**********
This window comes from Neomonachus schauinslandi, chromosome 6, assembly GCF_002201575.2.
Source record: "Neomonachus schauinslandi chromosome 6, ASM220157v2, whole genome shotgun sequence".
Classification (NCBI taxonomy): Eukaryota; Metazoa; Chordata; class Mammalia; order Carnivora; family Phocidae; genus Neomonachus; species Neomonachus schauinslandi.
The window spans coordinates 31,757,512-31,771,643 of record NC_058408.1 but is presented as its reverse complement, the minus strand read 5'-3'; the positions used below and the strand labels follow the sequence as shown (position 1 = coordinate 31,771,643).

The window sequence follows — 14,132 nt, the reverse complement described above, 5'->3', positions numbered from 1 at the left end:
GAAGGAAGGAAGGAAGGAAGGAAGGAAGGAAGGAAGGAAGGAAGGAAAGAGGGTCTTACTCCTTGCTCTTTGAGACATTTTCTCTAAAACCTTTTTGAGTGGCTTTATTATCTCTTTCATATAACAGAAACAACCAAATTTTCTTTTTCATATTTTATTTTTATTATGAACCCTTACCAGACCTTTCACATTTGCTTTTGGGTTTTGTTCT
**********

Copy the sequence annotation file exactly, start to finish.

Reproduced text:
This window comes from Neomonachus schauinslandi, chromosome 6, assembly GCF_002201575.2.
Source record: "Neomonachus schauinslandi chromosome 6, ASM220157v2, whole genome shotgun sequence".
Classification (NCBI taxonomy): Eukaryota; Metazoa; Chordata; class Mammalia; order Carnivora; family Phocidae; genus Neomonachus; species Neomonachus schauinslandi.
The window spans coordinates 31,757,512-31,771,643 of record NC_058408.1 but is presented as its reverse complement, the minus strand read 5'-3'; the positions used below and the strand labels follow the sequence as shown (position 1 = coordinate 31,771,643).

The window sequence follows — 14,132 nt, the reverse complement described above, 5'->3', positions numbered from 1 at the left end:
GAAGGAAGGAAGGAAGGAAGGAAGGAAGGAAGGAAGGAAGGAAGGAAAGAGGGTCTTACTCCTTGCTCTTTGAGACATTTTCTCTAAAACCTTTTTGAGTGGCTTTATTATCTCTTTCATATAACAGAAACAACCAAATTTTCTTTTTCATATTTTATTTTTATTATGAACCCTTACCAGACCTTTCACATTTGCTTTTGGGTTTTGTTCT